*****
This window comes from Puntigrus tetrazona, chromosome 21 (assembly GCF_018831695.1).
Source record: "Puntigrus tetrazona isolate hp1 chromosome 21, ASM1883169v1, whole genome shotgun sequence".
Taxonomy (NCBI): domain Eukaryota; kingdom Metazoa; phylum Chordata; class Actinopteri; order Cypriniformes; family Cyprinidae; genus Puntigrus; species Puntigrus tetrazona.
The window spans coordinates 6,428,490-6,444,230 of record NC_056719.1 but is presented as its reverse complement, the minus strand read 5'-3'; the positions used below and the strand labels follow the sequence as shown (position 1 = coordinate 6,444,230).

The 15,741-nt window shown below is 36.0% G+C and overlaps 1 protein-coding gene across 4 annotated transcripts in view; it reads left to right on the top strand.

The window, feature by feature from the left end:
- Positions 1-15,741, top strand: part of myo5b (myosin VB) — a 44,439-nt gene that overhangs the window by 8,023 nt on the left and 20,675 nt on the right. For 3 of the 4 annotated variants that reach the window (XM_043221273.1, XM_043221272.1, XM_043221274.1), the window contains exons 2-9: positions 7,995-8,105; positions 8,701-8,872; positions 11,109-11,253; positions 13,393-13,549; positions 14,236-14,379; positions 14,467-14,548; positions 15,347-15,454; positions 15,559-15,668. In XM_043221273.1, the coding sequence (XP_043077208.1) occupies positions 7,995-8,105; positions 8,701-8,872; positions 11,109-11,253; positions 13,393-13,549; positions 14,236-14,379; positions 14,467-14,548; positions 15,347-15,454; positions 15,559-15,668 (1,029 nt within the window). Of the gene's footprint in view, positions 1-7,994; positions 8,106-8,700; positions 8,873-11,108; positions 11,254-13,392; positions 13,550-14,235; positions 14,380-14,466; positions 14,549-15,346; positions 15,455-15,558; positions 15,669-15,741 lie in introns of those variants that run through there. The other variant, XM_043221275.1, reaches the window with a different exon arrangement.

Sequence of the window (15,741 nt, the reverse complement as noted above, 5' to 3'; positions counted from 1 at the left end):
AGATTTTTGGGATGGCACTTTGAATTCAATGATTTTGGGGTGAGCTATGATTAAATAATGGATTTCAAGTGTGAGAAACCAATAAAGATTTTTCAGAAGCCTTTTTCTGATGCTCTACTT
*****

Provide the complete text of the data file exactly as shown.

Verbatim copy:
This window comes from Puntigrus tetrazona, chromosome 21 (assembly GCF_018831695.1).
Source record: "Puntigrus tetrazona isolate hp1 chromosome 21, ASM1883169v1, whole genome shotgun sequence".
Taxonomy (NCBI): domain Eukaryota; kingdom Metazoa; phylum Chordata; class Actinopteri; order Cypriniformes; family Cyprinidae; genus Puntigrus; species Puntigrus tetrazona.
The window spans coordinates 6,428,490-6,444,230 of record NC_056719.1 but is presented as its reverse complement, the minus strand read 5'-3'; the positions used below and the strand labels follow the sequence as shown (position 1 = coordinate 6,444,230).

The 15,741-nt window shown below is 36.0% G+C and overlaps 1 protein-coding gene across 4 annotated transcripts in view; it reads left to right on the top strand.

The window, feature by feature from the left end:
- Positions 1-15,741, top strand: part of myo5b (myosin VB) — a 44,439-nt gene that overhangs the window by 8,023 nt on the left and 20,675 nt on the right. For 3 of the 4 annotated variants that reach the window (XM_043221273.1, XM_043221272.1, XM_043221274.1), the window contains exons 2-9: positions 7,995-8,105; positions 8,701-8,872; positions 11,109-11,253; positions 13,393-13,549; positions 14,236-14,379; positions 14,467-14,548; positions 15,347-15,454; positions 15,559-15,668. In XM_043221273.1, the coding sequence (XP_043077208.1) occupies positions 7,995-8,105; positions 8,701-8,872; positions 11,109-11,253; positions 13,393-13,549; positions 14,236-14,379; positions 14,467-14,548; positions 15,347-15,454; positions 15,559-15,668 (1,029 nt within the window). Of the gene's footprint in view, positions 1-7,994; positions 8,106-8,700; positions 8,873-11,108; positions 11,254-13,392; positions 13,550-14,235; positions 14,380-14,466; positions 14,549-15,346; positions 15,455-15,558; positions 15,669-15,741 lie in introns of those variants that run through there. The other variant, XM_043221275.1, reaches the window with a different exon arrangement.

Sequence of the window (15,741 nt, the reverse complement as noted above, 5' to 3'; positions counted from 1 at the left end):
AGATTTTTGGGATGGCACTTTGAATTCAATGATTTTGGGGTGAGCTATGATTAAATAATGGATTTCAAGTGTGAGAAACCAATAAAGATTTTTCAGAAGCCTTTTTCTGATGCTCTACTT